Okanogan River

The Okanogan Subbasin enters the Columbia River between Wells and Chief Joseph Dams, straddling B.C. and Washington at Osoyoos Lake. The Subbasin is the third largest of Columbia River Basin’s 20 major subbasins, with its confluence at Columbia RM 533. The Okanogan subbasin comprises 16.2% of the Columbia Cascade Ecoprovince, and consists of 5,723,010 acres in the entire watershed. The factors influencing fish and wildlife survival, and population status overlap and extend beyond the geographic boundaries of the Okanogan, and of the United States. Thus, to achieve ecosystem-based objectives, it is important to coordinate fish and wildlife management across the US-Canada border.

The basin is home to over two dozen species of plants and animals that are currently listed in the US and Canada as nationally Threatened, Endangered, or Vulnerable, and is currently home to one of only two viable populations of sockeye salmon left in the entire Columbia basin. A full one-third of all Red-listed species in British Columbia reside in the Canadian Okanagan, and the National Marine Fisheries Service has concluded that the upper Columbia, where spring Chinook and steelhead are listed as Endangered, is the first priority for recovery planning efforts in the Columbia basin.

The subbasin is also an important ecological corridor for migratory megafauna. Species such as mule deer utilize the north-south corridor that connects the dry landscapes of British Columbia’s interior with the grasslands to the south. In addition to salmon and megafauna, this corridor is a crucial part of the flight path for many species of birds during annual migrations between summer and winter ranges.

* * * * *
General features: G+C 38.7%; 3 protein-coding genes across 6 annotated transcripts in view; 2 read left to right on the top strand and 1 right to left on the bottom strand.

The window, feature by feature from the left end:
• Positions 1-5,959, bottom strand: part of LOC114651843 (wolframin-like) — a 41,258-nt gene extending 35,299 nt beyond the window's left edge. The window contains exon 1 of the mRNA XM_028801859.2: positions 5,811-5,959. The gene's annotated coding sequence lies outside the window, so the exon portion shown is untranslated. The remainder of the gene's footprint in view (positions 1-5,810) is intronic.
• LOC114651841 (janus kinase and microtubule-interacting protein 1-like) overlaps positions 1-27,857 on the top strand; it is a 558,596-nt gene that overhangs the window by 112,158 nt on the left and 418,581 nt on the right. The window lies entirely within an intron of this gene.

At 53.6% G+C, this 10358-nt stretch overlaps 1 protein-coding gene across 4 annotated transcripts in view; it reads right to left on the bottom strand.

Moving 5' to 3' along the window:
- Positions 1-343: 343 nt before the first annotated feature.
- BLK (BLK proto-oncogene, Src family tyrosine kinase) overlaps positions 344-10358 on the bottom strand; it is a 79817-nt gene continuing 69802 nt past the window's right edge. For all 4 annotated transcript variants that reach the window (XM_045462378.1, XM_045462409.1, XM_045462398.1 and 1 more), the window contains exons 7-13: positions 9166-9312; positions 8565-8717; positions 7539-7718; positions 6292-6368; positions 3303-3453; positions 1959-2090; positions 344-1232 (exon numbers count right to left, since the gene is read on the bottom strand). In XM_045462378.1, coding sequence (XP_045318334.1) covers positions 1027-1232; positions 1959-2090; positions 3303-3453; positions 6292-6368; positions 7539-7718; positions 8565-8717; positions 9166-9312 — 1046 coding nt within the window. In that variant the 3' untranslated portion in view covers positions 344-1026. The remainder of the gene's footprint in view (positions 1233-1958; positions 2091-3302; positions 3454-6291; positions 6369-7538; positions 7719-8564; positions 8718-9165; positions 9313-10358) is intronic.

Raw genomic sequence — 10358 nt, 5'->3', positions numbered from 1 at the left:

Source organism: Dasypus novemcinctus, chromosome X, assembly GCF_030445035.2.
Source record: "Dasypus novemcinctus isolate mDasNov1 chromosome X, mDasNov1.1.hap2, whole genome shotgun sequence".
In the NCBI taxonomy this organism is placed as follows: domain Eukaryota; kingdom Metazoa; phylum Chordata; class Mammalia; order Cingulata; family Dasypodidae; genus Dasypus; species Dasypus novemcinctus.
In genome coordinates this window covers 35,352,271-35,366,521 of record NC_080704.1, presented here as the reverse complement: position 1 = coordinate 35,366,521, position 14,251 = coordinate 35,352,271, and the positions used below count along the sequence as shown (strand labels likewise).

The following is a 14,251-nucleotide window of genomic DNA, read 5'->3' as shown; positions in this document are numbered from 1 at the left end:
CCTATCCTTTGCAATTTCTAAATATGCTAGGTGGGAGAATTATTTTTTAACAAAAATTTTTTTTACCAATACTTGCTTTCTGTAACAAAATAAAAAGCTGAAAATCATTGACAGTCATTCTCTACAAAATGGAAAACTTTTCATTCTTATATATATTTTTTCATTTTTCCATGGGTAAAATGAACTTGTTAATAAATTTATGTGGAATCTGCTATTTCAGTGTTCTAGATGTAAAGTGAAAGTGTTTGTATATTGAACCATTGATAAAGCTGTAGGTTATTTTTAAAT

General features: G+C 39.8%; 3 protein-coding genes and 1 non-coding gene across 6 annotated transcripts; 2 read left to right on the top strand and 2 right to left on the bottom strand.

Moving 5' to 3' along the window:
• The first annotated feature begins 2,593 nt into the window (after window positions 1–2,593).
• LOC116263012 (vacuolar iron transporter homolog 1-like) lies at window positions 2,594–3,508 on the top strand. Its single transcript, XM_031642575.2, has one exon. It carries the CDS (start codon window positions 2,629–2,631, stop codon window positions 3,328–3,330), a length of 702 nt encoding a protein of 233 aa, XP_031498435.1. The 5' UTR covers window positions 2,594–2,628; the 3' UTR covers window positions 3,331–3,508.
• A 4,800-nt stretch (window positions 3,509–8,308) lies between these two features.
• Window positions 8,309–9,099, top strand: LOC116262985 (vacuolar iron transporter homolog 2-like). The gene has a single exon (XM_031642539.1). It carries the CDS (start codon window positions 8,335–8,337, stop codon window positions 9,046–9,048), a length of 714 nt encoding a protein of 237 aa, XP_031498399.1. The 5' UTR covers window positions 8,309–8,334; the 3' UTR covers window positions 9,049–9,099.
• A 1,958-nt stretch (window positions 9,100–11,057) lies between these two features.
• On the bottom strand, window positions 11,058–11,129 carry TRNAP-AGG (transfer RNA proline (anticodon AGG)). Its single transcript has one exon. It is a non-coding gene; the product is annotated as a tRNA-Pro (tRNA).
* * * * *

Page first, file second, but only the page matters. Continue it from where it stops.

The Okanogan subbasin plan addresses the limiting factors for fish and wildlife ecosystems in the subbasin. However, the needs of watershed residents, and their critical role in ecosystem stewardship, have been expressly considered as part of overall ecosystem recovery and the benefits of shared stewardship. Although considered throughout the plan, the Similkameen subwatershed above Enloe Dam was not included in salmon ecosystem analysis.

The revised Columbia Basin Fish and Wildlife Program calls for an ecosystem-based approach for planning and implementing fish and wildlife recovery. The Okanogan subbasin plan will lay the foundation to achieve this goal by integrating fish and wildlife assessments, inventories, and management plans in a manner that begins to connect communities of science, interest, and place in the Okanogan subbasin across the US-Canada border.

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